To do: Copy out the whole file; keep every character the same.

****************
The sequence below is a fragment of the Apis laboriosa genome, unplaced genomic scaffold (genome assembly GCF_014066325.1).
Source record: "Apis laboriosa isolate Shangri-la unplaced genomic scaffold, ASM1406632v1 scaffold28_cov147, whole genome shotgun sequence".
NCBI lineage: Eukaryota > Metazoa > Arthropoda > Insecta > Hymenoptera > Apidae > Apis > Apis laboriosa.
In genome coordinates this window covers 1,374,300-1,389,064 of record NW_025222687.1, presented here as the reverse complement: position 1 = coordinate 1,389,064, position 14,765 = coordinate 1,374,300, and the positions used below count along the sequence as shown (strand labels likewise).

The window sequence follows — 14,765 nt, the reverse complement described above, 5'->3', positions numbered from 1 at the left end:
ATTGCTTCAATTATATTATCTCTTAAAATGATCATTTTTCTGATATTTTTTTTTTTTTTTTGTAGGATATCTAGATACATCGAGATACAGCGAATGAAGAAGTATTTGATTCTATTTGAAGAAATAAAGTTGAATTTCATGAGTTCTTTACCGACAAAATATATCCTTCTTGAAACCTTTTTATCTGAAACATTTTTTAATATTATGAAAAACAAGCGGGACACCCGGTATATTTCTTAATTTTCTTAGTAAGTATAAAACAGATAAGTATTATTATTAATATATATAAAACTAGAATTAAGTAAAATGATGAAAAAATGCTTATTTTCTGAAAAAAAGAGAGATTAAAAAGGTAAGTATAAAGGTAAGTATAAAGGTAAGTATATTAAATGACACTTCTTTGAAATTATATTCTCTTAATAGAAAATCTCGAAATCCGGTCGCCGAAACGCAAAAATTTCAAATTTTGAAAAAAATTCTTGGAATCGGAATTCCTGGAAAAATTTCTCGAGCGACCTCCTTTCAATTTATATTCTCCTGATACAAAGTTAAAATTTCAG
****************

The sequence below is a fragment of the Apis laboriosa genome, unplaced genomic scaffold (genome assembly GCF_014066325.1).
Source record: "Apis laboriosa isolate Shangri-la unplaced genomic scaffold, ASM1406632v1 scaffold28_cov147, whole genome shotgun sequence".
NCBI lineage: Eukaryota > Metazoa > Arthropoda > Insecta > Hymenoptera > Apidae > Apis > Apis laboriosa.
In genome coordinates this window covers 1,374,300-1,389,064 of record NW_025222687.1, presented here as the reverse complement: position 1 = coordinate 1,389,064, position 14,765 = coordinate 1,374,300, and the positions used below count along the sequence as shown (strand labels likewise).

The window sequence follows — 14,765 nt, the reverse complement described above, 5'->3', positions numbered from 1 at the left end:
ATTGCTTCAATTATATTATCTCTTAAAATGATCATTTTTCTGATATTTTTTTTTTTTTTTTGTAGGATATCTAGATACATCGAGATACAGCGAATGAAGAAGTATTTGATTCTATTTGAAGAAATAAAGTTGAATTTCATGAGTTCTTTACCGACAAAATATATCCTTCTTGAAACCTTTTTATCTGAAACATTTTTTAATATTATGAAAAACAAGCGGGACACCCGGTATATTTCTTAATTTTCTTAGTAAGTATAAAACAGATAAGTATTATTATTAATATATATAAAACTAGAATTAAGTAAAATGATGAAAAAATGCTTATTTTCTGAAAAAAAGAGAGATTAAAAAGGTAAGTATAAAGGTAAGTATAAAGGTAAGTATATTAAATGACACTTCTTTGAAATTATATTCTCTTAATAGAAAATCTCGAAATCCGGTCGCCGAAACGCAAAAATTTCAAATTTTGAAAAAAATTCTTGGAATCGGAATTCCTGGAAAAATTTCTCGAGCGACCTCCTTTCAATTTATATTCTCCTGATACAAAGTTAAAATTTCAG